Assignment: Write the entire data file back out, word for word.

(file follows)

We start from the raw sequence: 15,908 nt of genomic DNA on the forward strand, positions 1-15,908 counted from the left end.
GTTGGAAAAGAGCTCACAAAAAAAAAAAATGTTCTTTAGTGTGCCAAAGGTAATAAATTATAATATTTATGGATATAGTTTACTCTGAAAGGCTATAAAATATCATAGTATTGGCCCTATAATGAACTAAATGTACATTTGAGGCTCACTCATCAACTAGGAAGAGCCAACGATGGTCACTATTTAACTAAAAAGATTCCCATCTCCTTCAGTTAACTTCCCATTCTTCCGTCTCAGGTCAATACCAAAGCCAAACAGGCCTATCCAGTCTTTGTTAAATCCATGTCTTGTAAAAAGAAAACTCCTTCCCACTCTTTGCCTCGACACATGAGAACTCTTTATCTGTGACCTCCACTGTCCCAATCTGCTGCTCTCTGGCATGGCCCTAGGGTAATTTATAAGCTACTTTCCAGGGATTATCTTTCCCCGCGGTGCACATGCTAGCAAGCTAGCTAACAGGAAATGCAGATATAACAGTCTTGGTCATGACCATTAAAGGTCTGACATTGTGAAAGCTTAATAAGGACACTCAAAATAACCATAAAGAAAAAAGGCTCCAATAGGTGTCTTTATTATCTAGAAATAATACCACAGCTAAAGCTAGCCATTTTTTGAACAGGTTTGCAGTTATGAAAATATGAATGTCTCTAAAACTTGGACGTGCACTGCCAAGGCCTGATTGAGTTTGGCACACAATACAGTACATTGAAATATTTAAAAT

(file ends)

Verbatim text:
We start from the raw sequence: 15,908 nt of genomic DNA on the forward strand, positions 1-15,908 counted from the left end.
GTTGGAAAAGAGCTCACAAAAAAAAAAAATGTTCTTTAGTGTGCCAAAGGTAATAAATTATAATATTTATGGATATAGTTTACTCTGAAAGGCTATAAAATATCATAGTATTGGCCCTATAATGAACTAAATGTACATTTGAGGCTCACTCATCAACTAGGAAGAGCCAACGATGGTCACTATTTAACTAAAAAGATTCCCATCTCCTTCAGTTAACTTCCCATTCTTCCGTCTCAGGTCAATACCAAAGCCAAACAGGCCTATCCAGTCTTTGTTAAATCCATGTCTTGTAAAAAGAAAACTCCTTCCCACTCTTTGCCTCGACACATGAGAACTCTTTATCTGTGACCTCCACTGTCCCAATCTGCTGCTCTCTGGCATGGCCCTAGGGTAATTTATAAGCTACTTTCCAGGGATTATCTTTCCCCGCGGTGCACATGCTAGCAAGCTAGCTAACAGGAAATGCAGATATAACAGTCTTGGTCATGACCATTAAAGGTCTGACATTGTGAAAGCTTAATAAGGACACTCAAAATAACCATAAAGAAAAAAGGCTCCAATAGGTGTCTTTATTATCTAGAAATAATACCACAGCTAAAGCTAGCCATTTTTTGAACAGGTTTGCAGTTATGAAAATATGAATGTCTCTAAAACTTGGACGTGCACTGCCAAGGCCTGATTGAGTTTGGCACACAATACAGTACATTGAAATATTTAAAAT